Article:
Juvenile Justice (JJUS)


JJUS 5113 Foundations of Criminal Justice: 3 semester hours.

An in-depth examination of the history and origin of the American criminal justice system as it relates to contemporary issues in the United States.

JJUS 5123 Foundations of Juvenile Justice: 3 semester hours.

An examination of the juvenile justice system: History, structure, and interrelationships among law enforcement, juvenile and adult courts, and juvenile corrections. Includes an exploration of federal, state, county, and local laws and programs; emphasizes case and statutory law, constitutional procedures, and the philosophy of parens patriae. Required of all MSJJ students.

JJUS 5223 Substance Abuse: 3 semester hours.

Provides a critical examination of various policy responses to the "drug problem" in the United States based upon a review of selected empirical and theoretical studies. Includes an overview of drug usage by youth and adults and the relationship between drug usage and juvenile crime.

JJUS 5233 Community Structure and Problems: 3 semester hours.

Explores political and management structures and their relationships to a variety of community factors, including: community size and makeup; social stratification or levels of visibility between those of lower, middle, and higher socioeconomic status; and relative availability of goods and services, including those of helping agencies. Additionally, the relationships among race, ethnic, gender diversity and delinquency will be examined. Finally, political, social policy, and organizational behavior, as they affect community structures, poverty, unemployment, crime, racism, ethnocentrism, and sexism will be examined.

JJUS 5243 Community Building and Organizing: 3 semester hours.

Includes an understanding of theories, methods of analysis, and techniques of intervention employed in pursuing community change. By studying juvenile justice agencies, child helping programs and organizations in the community, a special emphasis is placed on juvenile crime prevention. Techniques for the empowerment of people, problem solving, community building, discovering resources within the community and issues of volunteering are addressed.

JJUS 5253 Domestic and Family Violence: 3 semester hours.

Addresses types of family violence by examining the extent of the problem, factors contributing to violence, and the consequences of family violence upon the individual, family, community, and society. Emphasis is placed on prevention techniques, non-violent conflict resolution strategies, and programs and services for training and interventions.

JJUS 5413 Economic Life and Juvenile Crime: 3 semester hours.

Provides a foundation of economic analysis as it applies to juvenile crime and delinquency; elements of supply/demand, elasticity and economic choice theory, production, cost and output determination under different market conditions, resource pricing, labor market and job search are examined. Additionally, issues of national income, output determination, unemployment, inflation and elements of monetary and fiscal policies, income distribution and poverty are addressed.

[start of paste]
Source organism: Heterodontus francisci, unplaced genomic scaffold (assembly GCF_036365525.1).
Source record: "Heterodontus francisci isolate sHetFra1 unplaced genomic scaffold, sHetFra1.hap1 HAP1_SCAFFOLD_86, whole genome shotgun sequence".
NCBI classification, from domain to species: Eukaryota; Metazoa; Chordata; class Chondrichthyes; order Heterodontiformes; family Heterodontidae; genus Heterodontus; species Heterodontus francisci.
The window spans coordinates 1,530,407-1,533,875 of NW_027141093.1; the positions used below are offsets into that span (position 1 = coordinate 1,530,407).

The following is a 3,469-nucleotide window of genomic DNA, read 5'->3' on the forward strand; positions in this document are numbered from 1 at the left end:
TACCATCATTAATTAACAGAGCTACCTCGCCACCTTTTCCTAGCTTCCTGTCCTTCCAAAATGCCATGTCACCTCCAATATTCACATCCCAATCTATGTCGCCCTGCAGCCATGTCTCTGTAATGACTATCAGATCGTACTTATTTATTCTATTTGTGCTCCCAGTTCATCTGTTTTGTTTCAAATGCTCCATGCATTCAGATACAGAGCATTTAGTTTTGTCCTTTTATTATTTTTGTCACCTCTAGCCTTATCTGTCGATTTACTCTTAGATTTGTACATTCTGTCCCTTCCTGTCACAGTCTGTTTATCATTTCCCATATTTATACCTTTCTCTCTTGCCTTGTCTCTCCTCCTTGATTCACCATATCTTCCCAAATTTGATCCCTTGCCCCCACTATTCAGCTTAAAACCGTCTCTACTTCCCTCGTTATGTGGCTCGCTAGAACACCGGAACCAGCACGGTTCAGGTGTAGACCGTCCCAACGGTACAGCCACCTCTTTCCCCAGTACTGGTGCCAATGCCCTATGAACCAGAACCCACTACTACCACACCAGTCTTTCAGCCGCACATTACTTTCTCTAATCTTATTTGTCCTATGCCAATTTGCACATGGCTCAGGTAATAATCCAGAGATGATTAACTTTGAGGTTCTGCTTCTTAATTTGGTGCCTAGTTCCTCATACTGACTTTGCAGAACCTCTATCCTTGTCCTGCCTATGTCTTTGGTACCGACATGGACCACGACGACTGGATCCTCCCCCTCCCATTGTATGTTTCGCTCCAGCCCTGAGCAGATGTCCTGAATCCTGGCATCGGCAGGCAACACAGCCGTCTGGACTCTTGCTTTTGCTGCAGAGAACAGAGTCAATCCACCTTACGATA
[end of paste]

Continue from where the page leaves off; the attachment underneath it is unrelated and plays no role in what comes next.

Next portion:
JJUS 5423 Conflict Mediation/Resolution: 3 semester hours.

Examines the nature and uses of mediation as a conflict resolution method while taking into consideration the adversarial legal system. The course expands upon the variety of dispute resolution methods applicable to settings in families, neighborhoods, classrooms and juvenile justice agencies.

JJUS 5433 Correctional Programming: 3 semester hours.

Reviews the broad range of correctional programming options in the field of juvenile justice. Presents the theoretical foundations and empirical research that illuminates the most effective correctional programming of reducing juvenile delinquency and offending recidivism.

JJUS 5523 Management of Juvenile Justice Organizations: 3 semester hours.

An examination of management and leadership principles as they apply to juvenile justice organizations and agencies. A special focus is placed on the study of government and nonprofit agencies.

JJUS 5763 Theories of Delinquency: 3 semester hours.

An in-depth analysis of selected theories of crime causation. Readings will include theories chosen from the sociological, economic, psychological, and biological literature. Required of all MSJJ students.

JJUS 5773 Juvenile Law Pract: 3 semester hours.

An examination of juvenile law. The course is designed to give the student a better understanding of the law as it relates to the juvenile justice system and its process. Special attention is placed on Texas and U.S. Supreme Court cases.

JJUS 5783 Ethics: 3 semester hours.

The analytical and normative inquiry into the philosophical foundations of decisions. Emphasis is placed on understanding dilemmas faced by juvenile justice professionals.